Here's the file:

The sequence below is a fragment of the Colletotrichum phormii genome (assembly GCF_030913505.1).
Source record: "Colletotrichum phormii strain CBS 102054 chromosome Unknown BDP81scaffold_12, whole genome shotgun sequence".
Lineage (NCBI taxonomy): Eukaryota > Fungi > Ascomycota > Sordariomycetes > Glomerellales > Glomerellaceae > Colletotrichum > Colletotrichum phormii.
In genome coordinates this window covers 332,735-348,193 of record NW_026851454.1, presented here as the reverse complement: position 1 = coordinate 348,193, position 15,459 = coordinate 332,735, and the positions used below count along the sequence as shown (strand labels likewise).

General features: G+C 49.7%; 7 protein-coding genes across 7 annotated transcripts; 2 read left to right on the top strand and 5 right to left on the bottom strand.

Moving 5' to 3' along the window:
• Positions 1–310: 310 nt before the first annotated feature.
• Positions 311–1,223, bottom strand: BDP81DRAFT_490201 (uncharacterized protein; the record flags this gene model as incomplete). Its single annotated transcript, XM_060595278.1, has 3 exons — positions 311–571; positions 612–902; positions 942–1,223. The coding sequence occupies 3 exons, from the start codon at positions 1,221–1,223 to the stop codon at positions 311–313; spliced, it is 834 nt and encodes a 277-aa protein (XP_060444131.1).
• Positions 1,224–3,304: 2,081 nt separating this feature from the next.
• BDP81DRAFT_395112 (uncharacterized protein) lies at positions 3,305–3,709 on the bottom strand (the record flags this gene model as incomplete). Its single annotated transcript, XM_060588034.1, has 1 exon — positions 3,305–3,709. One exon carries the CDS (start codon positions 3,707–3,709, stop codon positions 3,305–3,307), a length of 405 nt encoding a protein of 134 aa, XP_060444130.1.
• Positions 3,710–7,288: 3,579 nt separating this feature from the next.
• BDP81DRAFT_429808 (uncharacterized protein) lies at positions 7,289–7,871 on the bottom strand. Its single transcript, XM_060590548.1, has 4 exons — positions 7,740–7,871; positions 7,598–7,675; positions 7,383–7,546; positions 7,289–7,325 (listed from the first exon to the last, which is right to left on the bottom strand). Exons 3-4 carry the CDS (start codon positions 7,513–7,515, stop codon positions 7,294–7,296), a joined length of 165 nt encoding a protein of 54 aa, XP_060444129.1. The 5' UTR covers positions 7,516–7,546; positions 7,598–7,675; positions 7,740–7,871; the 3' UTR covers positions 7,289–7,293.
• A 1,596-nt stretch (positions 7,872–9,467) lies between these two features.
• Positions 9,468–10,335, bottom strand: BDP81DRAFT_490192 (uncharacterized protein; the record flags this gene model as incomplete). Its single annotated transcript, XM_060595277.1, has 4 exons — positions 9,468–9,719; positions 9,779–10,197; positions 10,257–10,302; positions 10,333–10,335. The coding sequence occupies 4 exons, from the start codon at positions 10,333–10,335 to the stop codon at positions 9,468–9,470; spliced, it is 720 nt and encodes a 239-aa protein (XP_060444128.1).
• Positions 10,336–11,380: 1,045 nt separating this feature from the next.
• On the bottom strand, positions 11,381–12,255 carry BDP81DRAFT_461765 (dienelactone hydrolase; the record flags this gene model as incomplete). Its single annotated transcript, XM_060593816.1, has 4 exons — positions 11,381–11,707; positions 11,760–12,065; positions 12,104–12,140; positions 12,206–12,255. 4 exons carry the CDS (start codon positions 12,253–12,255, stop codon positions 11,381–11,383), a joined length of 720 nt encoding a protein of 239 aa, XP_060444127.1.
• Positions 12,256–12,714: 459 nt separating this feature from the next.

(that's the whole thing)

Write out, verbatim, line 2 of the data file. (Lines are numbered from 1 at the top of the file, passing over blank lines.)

Source record: "Colletotrichum phormii strain CBS 102054 chromosome Unknown BDP81scaffold_12, whole genome shotgun sequence".